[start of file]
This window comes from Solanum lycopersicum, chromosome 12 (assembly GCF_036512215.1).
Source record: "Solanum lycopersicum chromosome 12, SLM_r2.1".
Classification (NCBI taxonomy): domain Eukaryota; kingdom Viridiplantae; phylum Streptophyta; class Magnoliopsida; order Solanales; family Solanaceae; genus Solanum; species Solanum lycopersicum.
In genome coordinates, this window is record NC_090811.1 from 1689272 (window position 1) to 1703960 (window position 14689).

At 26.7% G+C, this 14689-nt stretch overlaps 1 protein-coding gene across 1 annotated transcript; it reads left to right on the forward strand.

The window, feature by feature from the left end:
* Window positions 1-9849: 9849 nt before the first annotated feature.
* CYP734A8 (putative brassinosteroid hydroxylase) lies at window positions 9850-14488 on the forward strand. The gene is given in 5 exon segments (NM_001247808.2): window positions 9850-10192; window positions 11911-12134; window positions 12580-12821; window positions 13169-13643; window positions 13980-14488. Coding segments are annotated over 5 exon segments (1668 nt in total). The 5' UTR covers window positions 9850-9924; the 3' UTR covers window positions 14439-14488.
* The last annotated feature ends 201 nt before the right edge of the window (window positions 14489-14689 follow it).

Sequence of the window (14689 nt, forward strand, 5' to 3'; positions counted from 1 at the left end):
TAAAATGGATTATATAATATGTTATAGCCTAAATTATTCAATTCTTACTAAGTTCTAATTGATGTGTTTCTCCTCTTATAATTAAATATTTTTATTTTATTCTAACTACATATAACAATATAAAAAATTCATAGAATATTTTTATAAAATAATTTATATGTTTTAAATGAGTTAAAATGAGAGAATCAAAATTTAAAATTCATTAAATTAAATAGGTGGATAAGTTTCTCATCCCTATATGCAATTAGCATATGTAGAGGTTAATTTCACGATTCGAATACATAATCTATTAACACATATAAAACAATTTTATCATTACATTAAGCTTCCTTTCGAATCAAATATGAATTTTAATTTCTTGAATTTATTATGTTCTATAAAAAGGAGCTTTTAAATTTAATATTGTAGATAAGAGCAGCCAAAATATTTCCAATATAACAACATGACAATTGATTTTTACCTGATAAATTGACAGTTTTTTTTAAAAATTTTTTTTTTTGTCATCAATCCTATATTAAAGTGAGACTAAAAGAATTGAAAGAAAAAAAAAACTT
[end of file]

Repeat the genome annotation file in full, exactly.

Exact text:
This window comes from Solanum lycopersicum, chromosome 12 (assembly GCF_036512215.1).
Source record: "Solanum lycopersicum chromosome 12, SLM_r2.1".
Classification (NCBI taxonomy): domain Eukaryota; kingdom Viridiplantae; phylum Streptophyta; class Magnoliopsida; order Solanales; family Solanaceae; genus Solanum; species Solanum lycopersicum.
In genome coordinates, this window is record NC_090811.1 from 1689272 (window position 1) to 1703960 (window position 14689).

At 26.7% G+C, this 14689-nt stretch overlaps 1 protein-coding gene across 1 annotated transcript; it reads left to right on the forward strand.

The window, feature by feature from the left end:
* Window positions 1-9849: 9849 nt before the first annotated feature.
* CYP734A8 (putative brassinosteroid hydroxylase) lies at window positions 9850-14488 on the forward strand. The gene is given in 5 exon segments (NM_001247808.2): window positions 9850-10192; window positions 11911-12134; window positions 12580-12821; window positions 13169-13643; window positions 13980-14488. Coding segments are annotated over 5 exon segments (1668 nt in total). The 5' UTR covers window positions 9850-9924; the 3' UTR covers window positions 14439-14488.
* The last annotated feature ends 201 nt before the right edge of the window (window positions 14489-14689 follow it).

Sequence of the window (14689 nt, forward strand, 5' to 3'; positions counted from 1 at the left end):
TAAAATGGATTATATAATATGTTATAGCCTAAATTATTCAATTCTTACTAAGTTCTAATTGATGTGTTTCTCCTCTTATAATTAAATATTTTTATTTTATTCTAACTACATATAACAATATAAAAAATTCATAGAATATTTTTATAAAATAATTTATATGTTTTAAATGAGTTAAAATGAGAGAATCAAAATTTAAAATTCATTAAATTAAATAGGTGGATAAGTTTCTCATCCCTATATGCAATTAGCATATGTAGAGGTTAATTTCACGATTCGAATACATAATCTATTAACACATATAAAACAATTTTATCATTACATTAAGCTTCCTTTCGAATCAAATATGAATTTTAATTTCTTGAATTTATTATGTTCTATAAAAAGGAGCTTTTAAATTTAATATTGTAGATAAGAGCAGCCAAAATATTTCCAATATAACAACATGACAATTGATTTTTACCTGATAAATTGACAGTTTTTTTTAAAAATTTTTTTTTTTGTCATCAATCCTATATTAAAGTGAGACTAAAAGAATTGAAAGAAAAAAAAAACTT